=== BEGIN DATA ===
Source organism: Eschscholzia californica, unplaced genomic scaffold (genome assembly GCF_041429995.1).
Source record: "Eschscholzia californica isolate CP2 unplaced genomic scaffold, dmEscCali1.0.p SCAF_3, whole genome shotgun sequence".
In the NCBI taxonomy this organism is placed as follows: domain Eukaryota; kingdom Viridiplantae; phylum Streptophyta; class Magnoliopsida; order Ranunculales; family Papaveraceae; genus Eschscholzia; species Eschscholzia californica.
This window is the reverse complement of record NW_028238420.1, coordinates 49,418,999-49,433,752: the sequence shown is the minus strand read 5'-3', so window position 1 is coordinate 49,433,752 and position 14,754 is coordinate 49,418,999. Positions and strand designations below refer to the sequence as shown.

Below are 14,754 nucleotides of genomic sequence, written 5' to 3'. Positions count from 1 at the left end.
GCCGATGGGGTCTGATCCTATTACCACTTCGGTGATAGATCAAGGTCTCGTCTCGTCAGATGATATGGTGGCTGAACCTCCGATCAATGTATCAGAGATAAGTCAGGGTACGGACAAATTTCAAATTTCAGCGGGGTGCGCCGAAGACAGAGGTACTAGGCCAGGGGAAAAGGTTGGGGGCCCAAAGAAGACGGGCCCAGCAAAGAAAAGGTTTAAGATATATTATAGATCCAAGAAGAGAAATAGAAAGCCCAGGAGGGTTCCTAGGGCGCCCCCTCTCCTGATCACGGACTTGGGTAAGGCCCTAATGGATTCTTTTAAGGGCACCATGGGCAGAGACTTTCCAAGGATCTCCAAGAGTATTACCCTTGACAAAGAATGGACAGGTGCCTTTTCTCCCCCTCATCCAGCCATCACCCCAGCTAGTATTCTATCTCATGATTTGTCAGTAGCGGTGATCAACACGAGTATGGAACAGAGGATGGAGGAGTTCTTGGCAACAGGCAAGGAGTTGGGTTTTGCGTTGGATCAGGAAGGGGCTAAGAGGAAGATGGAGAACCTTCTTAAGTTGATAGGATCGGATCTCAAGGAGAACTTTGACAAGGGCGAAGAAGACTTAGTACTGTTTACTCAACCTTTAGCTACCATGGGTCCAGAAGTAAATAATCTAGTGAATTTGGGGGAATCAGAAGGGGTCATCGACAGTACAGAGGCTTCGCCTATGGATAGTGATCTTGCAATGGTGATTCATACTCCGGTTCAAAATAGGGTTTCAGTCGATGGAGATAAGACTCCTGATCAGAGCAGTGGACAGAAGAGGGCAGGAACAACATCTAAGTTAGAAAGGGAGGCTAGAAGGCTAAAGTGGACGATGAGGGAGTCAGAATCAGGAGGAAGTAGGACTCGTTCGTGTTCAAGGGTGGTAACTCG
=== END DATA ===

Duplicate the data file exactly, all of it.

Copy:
Source organism: Eschscholzia californica, unplaced genomic scaffold (genome assembly GCF_041429995.1).
Source record: "Eschscholzia californica isolate CP2 unplaced genomic scaffold, dmEscCali1.0.p SCAF_3, whole genome shotgun sequence".
In the NCBI taxonomy this organism is placed as follows: domain Eukaryota; kingdom Viridiplantae; phylum Streptophyta; class Magnoliopsida; order Ranunculales; family Papaveraceae; genus Eschscholzia; species Eschscholzia californica.
This window is the reverse complement of record NW_028238420.1, coordinates 49,418,999-49,433,752: the sequence shown is the minus strand read 5'-3', so window position 1 is coordinate 49,433,752 and position 14,754 is coordinate 49,418,999. Positions and strand designations below refer to the sequence as shown.

Below are 14,754 nucleotides of genomic sequence, written 5' to 3'. Positions count from 1 at the left end.
GCCGATGGGGTCTGATCCTATTACCACTTCGGTGATAGATCAAGGTCTCGTCTCGTCAGATGATATGGTGGCTGAACCTCCGATCAATGTATCAGAGATAAGTCAGGGTACGGACAAATTTCAAATTTCAGCGGGGTGCGCCGAAGACAGAGGTACTAGGCCAGGGGAAAAGGTTGGGGGCCCAAAGAAGACGGGCCCAGCAAAGAAAAGGTTTAAGATATATTATAGATCCAAGAAGAGAAATAGAAAGCCCAGGAGGGTTCCTAGGGCGCCCCCTCTCCTGATCACGGACTTGGGTAAGGCCCTAATGGATTCTTTTAAGGGCACCATGGGCAGAGACTTTCCAAGGATCTCCAAGAGTATTACCCTTGACAAAGAATGGACAGGTGCCTTTTCTCCCCCTCATCCAGCCATCACCCCAGCTAGTATTCTATCTCATGATTTGTCAGTAGCGGTGATCAACACGAGTATGGAACAGAGGATGGAGGAGTTCTTGGCAACAGGCAAGGAGTTGGGTTTTGCGTTGGATCAGGAAGGGGCTAAGAGGAAGATGGAGAACCTTCTTAAGTTGATAGGATCGGATCTCAAGGAGAACTTTGACAAGGGCGAAGAAGACTTAGTACTGTTTACTCAACCTTTAGCTACCATGGGTCCAGAAGTAAATAATCTAGTGAATTTGGGGGAATCAGAAGGGGTCATCGACAGTACAGAGGCTTCGCCTATGGATAGTGATCTTGCAATGGTGATTCATACTCCGGTTCAAAATAGGGTTTCAGTCGATGGAGATAAGACTCCTGATCAGAGCAGTGGACAGAAGAGGGCAGGAACAACATCTAAGTTAGAAAGGGAGGCTAGAAGGCTAAAGTGGACGATGAGGGAGTCAGAATCAGGAGGAAGTAGGACTCGTTCGTGTTCAAGGGTGGTAACTCG